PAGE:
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« A Simple Before Morning Meal by Farid Zadi | Main | Ramadan in Lebanon by Nadia »

October 13, 2005

Korean Lunch at Mom's by Ji-Young Park

P1010001_1My parents eat lunch or dinner like this everyday. My mother has even more banchan in her pantry.

My mother cooks all day long when she is not working. If anyone is imagining that a quaint Korean halmuni (grandmother) is preparing all this food, think again. My mother is very stylish, attractive, even a bit imposing. She has her own business and travels quite a bit.

I'll explain what these dishes are individually in subsequent posts. I will provide recipes as well. In the "old" days it would have been impossible to prepare food like this for daily eating without domestic help or a large extended family living close together.

However, even the poor could feast on special occassions by preparing and sharing foods together. We did that alot too in Korea when I was little.


Rice is the staff of life in Korea, noodles come a close second. Traditionally rice is eaten at almost every meal even with noodle dishes. There is a Korean saying that even the poorest (wo)man can survive on a bowl of rice and one banchan or a thin soup. A typical Korean breakfast is just that, rice, a bowl of soup and one banchan.

Eating habits have changed somewhat with Industrialization, but I'll get into that later.


This is a traditional bap sot. Bap means rice, sot means pot. Bap is synonymous with food. "Have you had bap yet?" Means, "Have you eaten yet?"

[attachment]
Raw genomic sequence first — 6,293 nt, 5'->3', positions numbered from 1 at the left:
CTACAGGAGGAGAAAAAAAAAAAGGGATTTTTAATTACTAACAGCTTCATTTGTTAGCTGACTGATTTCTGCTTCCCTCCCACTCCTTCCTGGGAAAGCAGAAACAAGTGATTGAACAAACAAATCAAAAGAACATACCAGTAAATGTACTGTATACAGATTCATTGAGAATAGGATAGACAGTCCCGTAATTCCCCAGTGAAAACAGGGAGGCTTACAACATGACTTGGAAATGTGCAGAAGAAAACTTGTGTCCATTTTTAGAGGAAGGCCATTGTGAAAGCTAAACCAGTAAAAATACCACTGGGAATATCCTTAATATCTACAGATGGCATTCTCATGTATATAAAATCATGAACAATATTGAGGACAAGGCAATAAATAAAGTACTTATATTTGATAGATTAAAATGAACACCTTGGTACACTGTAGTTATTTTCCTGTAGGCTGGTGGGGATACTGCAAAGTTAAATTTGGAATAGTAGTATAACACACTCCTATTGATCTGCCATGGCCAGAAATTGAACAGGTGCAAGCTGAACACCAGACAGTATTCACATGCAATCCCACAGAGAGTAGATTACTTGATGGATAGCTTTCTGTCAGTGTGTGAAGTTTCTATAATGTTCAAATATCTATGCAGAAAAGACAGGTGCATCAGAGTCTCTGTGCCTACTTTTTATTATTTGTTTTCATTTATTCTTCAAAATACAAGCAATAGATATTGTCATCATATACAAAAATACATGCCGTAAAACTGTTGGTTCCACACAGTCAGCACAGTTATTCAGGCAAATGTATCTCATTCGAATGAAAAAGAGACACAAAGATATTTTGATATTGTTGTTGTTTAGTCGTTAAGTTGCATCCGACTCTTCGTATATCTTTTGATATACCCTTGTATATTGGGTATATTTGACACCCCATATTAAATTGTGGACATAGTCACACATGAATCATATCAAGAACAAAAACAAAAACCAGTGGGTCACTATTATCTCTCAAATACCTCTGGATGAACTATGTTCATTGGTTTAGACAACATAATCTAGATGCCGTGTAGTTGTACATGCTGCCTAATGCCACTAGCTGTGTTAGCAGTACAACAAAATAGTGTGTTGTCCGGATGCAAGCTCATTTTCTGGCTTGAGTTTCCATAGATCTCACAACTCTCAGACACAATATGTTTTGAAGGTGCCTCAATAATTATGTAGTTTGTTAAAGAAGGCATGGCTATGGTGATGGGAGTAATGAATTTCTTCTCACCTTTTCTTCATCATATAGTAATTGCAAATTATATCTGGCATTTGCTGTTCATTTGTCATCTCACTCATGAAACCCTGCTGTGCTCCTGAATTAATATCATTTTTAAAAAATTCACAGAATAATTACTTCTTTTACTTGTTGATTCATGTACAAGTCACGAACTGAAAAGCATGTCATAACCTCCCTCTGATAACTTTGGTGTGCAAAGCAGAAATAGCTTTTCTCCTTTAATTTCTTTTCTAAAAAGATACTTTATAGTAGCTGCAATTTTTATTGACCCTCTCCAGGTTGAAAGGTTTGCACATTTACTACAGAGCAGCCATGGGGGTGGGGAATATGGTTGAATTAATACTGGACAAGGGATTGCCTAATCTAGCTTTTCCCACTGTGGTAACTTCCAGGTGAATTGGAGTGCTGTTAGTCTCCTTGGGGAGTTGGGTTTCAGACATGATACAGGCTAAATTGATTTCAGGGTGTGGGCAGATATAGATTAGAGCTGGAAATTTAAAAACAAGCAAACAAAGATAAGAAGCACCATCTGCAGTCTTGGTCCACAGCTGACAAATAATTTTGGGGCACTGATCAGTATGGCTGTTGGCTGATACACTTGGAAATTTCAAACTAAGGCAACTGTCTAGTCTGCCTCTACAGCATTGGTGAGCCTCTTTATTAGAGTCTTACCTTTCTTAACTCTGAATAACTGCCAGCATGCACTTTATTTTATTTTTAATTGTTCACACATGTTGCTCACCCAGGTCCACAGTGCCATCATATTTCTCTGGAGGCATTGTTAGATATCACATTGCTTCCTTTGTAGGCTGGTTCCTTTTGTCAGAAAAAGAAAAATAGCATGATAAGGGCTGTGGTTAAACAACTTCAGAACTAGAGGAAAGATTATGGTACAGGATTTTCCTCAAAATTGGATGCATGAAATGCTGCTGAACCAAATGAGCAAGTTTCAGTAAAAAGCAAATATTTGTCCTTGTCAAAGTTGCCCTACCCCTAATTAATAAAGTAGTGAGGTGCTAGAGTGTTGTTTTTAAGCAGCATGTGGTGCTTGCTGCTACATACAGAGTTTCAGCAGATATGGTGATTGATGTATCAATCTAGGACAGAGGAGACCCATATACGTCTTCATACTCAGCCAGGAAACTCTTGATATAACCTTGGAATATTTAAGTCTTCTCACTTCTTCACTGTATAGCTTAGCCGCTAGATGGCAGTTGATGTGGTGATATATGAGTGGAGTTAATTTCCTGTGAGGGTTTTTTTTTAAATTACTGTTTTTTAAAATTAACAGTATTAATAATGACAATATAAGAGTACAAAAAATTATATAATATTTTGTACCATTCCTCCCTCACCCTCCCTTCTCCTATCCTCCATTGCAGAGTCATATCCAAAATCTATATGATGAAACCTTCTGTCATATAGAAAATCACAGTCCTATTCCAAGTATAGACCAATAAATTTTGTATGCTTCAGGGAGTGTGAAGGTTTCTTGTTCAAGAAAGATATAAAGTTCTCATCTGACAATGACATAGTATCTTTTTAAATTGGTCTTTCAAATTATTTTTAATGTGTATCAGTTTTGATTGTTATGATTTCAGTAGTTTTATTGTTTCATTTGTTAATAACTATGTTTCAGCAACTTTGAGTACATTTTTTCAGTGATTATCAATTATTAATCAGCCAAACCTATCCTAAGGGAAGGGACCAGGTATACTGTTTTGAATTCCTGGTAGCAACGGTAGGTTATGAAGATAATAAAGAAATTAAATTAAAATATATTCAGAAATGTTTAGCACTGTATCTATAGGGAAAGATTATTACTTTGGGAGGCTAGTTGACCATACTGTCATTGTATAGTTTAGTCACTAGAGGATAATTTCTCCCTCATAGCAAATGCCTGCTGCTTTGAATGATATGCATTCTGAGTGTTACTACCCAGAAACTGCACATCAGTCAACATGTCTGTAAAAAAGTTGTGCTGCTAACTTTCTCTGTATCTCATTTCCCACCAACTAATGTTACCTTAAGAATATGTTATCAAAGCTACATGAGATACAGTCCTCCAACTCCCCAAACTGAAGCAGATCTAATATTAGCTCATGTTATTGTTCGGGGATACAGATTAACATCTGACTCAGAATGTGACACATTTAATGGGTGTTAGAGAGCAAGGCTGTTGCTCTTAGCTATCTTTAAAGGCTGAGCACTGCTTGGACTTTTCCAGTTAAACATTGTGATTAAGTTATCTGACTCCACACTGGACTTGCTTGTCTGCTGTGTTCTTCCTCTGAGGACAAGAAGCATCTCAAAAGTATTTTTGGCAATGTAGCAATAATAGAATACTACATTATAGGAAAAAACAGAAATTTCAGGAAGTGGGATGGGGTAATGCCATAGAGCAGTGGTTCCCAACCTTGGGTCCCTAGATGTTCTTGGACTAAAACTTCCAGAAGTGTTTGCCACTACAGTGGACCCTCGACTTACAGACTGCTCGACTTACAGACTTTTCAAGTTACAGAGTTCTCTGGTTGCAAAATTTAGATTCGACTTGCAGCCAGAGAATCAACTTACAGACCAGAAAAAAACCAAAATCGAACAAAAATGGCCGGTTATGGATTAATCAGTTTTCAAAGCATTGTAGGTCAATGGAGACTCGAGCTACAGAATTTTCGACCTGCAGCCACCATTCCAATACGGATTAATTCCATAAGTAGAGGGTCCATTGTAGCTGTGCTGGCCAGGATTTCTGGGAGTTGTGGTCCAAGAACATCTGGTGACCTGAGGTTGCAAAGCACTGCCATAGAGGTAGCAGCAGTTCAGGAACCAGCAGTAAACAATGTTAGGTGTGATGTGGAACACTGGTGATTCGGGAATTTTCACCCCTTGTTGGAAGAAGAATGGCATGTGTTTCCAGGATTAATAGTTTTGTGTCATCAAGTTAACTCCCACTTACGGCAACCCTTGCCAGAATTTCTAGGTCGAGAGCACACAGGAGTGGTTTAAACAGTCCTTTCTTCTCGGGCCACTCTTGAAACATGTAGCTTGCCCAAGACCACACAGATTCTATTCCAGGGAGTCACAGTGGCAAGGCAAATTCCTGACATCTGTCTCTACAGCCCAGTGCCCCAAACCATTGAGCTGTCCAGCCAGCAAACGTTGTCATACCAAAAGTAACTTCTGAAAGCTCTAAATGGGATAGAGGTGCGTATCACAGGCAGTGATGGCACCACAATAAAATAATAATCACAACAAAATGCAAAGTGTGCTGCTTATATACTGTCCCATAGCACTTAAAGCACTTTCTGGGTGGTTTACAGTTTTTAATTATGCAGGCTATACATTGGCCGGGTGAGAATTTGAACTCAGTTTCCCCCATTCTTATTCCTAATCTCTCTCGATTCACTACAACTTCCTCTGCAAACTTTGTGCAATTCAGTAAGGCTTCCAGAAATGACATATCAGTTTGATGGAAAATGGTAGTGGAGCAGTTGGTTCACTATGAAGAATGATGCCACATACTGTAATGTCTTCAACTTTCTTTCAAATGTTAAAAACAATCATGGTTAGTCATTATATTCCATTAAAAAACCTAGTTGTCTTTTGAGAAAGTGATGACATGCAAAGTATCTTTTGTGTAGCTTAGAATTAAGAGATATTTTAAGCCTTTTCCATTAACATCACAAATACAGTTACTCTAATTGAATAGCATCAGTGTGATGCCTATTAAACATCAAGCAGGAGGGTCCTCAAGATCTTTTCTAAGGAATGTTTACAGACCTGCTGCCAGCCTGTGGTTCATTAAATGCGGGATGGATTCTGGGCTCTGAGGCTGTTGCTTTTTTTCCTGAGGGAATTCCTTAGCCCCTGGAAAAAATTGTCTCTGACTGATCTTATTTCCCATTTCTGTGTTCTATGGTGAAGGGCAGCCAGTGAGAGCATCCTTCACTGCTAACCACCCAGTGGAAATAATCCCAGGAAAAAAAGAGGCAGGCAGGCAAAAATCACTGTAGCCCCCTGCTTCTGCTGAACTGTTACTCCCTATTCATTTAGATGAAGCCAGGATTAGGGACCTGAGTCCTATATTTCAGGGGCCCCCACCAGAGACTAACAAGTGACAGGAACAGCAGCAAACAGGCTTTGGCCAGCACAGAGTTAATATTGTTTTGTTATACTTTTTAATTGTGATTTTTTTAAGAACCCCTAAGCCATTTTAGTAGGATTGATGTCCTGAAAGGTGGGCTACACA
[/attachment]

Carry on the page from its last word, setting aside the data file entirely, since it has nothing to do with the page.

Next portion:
The ridge on the pot is necessary for cooking in a traditional Korean stove, which is basically a hole in the ground in which a single cylindrical coal is inserted. The hole in the ground stove is actually ingenious. I will discuss this later.


Rice cooked in a traditional steel or dol (granite) sot develops a crust at the bottom called nurungi. Water is added to the pot and simmered to make a gruel. It has a nutty and slightly sweet taste. It's prized as a treat by many, my children love it. The nurungji is also dried through further cooking in the pot, removed and air dried for a day or two and eaten plain or deep fried until it puffs up and sprinkled with sugar. In Korea it's possible to buy pre-made nurungji.


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My mom makes a kind of nurungji, the rice crust at the bottom. She's always made rice in a stovetop pot, never a rice maker. We never even had one, and I have one I inherited from a Nikkei friend, but I have yet to use it (well, the amount of cooking I do, that's another story). So I've always been of the mind that wimps and amateurs use rice cookers. To me, the rice tastes better from a pot, and my mom's favorite thing was the nurungji, which she wouldn't let anyone else have.

That broiled fish looks so appetizing!

I wish I could cook things beyond ramyon (well, I can cook Western food, but not Korean food).

Hi Lily

I took photos of my mom's kimchi making process. I will post it soon. I will try to cover the range of Korean recipes.


i am so happy to find a korean who i can communicate regarding food. my son-in-law is born in korea and was adopted. he loves kimchi and i have tried making them but has not found one recipe that he liked. hope your mom's cabbage kimchi is the one he likes

All of this looks so interesting. I'd love to watch your mom cook!

Oh! And taste the food too. I'm enjoying reading about what your mom cooks and about Korean cuisine.


Hi Lance,

Thank you for the interest. My mother is really excited about showing off her cooking. I took photos of her making napa cabbage kimchi. I'll post that soon.

Looking forward to your individual subsequencial posts: recipes, narrative and pictures.

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